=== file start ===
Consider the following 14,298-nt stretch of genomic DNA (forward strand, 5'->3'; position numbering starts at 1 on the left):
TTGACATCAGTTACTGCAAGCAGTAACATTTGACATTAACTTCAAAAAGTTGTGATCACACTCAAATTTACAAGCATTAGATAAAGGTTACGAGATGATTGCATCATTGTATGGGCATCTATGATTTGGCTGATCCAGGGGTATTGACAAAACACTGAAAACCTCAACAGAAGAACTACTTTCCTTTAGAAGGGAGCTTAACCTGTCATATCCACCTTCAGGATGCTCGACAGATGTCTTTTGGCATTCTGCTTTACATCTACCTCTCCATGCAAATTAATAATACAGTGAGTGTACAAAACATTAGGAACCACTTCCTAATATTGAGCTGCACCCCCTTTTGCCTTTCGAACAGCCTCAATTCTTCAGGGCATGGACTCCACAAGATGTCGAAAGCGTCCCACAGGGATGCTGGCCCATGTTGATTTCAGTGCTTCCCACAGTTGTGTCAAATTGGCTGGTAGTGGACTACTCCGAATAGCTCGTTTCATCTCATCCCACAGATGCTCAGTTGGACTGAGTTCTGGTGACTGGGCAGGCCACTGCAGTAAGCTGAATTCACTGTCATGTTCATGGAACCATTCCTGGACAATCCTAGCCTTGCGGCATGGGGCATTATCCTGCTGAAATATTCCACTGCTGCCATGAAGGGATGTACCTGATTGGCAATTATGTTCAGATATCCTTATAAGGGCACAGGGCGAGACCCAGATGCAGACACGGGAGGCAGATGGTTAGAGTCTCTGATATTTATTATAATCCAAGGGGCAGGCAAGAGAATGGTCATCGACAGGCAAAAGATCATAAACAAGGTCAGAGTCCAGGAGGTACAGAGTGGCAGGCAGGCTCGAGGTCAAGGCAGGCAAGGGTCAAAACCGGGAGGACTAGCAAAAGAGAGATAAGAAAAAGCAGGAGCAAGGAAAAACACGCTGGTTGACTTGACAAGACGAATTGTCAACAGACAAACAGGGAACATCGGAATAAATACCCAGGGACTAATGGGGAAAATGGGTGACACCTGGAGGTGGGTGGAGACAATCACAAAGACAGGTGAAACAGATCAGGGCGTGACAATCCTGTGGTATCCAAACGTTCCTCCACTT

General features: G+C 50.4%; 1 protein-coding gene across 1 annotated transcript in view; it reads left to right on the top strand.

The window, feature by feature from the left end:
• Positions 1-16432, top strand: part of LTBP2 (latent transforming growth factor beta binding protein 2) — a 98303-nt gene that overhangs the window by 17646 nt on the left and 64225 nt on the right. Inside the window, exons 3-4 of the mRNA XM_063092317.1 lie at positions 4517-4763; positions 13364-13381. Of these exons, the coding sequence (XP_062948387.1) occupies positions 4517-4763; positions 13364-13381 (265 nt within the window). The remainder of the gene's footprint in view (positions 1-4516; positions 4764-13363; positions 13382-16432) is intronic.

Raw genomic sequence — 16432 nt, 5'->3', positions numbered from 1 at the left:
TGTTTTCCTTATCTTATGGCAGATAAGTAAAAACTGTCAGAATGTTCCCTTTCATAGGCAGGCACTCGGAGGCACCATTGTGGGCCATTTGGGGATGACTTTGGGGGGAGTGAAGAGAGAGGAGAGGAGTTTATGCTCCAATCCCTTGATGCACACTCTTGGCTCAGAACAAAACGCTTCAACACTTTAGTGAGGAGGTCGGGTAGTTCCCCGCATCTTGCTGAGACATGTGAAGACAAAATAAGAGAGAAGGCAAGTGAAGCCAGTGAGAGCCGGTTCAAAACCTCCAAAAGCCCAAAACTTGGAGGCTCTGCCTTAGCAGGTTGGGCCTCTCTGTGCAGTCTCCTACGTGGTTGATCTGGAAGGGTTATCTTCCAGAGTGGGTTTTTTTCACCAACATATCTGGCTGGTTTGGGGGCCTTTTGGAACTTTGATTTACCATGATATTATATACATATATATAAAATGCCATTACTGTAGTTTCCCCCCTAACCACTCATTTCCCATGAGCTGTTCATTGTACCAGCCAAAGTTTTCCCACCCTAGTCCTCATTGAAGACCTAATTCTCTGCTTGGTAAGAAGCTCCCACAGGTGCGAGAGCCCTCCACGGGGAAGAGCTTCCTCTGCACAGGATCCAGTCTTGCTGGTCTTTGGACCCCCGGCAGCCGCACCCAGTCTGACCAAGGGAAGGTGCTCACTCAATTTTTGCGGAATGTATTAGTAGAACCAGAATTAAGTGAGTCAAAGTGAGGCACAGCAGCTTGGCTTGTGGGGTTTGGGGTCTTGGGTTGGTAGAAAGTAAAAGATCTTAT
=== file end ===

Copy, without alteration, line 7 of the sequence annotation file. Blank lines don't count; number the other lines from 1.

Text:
TGTTTTCCTTATCTTATGGCAGATAAGTAAAAACTGTCAGAATGTTCCCTTTCATAGGCAGGCACTCGGAGGCACCATTGTGGGCCATTTGGGGATGACTTTGGGGGGAGTGAAGAGAGAGGAGAGGAGTTTATGCTCCAATCCCTTGATGCACACTCTTGGCTCAGAACAAAACGCTTCAACACTTTAGTGAGGAGGTCGGGTAGTTCCCCGCATCTTGCTGAGACATGTGAAGACAAAATAAGAGAGAAGGCAAGTGAAGCCAGTGAGAGCCGGTTCAAAACCTCCAAAAGCCCAAAACTTGGAGGCTCTGCCTTAGCAGGTTGGGCCTCTCTGTGCAGTCTCCTACGTGGTTGATCTGGAAGGGTTATCTTCCAGAGTGGGTTTTTTTCACCAACATATCTGGCTGGTTTGGGGGCCTTTTGGAACTTTGATTTACCATGATATTATATACATATATATAAAATGCCATTACTGTAGTTTCCCCCCTAACCACTCATTTCCCATGAGCTGTTCATTGTACCAGCCAAAGTTTTCCCACCCTAGTCCTCATTGAAGACCTAATTCTCTGCTTGGTAAGAAGCTCCCACAGGTGCGAGAGCCCTCCACGGGGAAGAGCTTCCTCTGCACAGGATCCAGTCTTGCTGGTCTTTGGACCCCCGGCAGCCGCACCCAGTCTGACCAAGGGAAGGTGCTCACTCAATTTTTGCGGAATGTATTAGTAGAACCAGAATTAAGTGAGTCAAAGTGAGGCACAGCAGCTTGGCTTGTGGGGTTTGGGGTCTTGGGTTGGTAGAAAGTAAAAGATCTTAT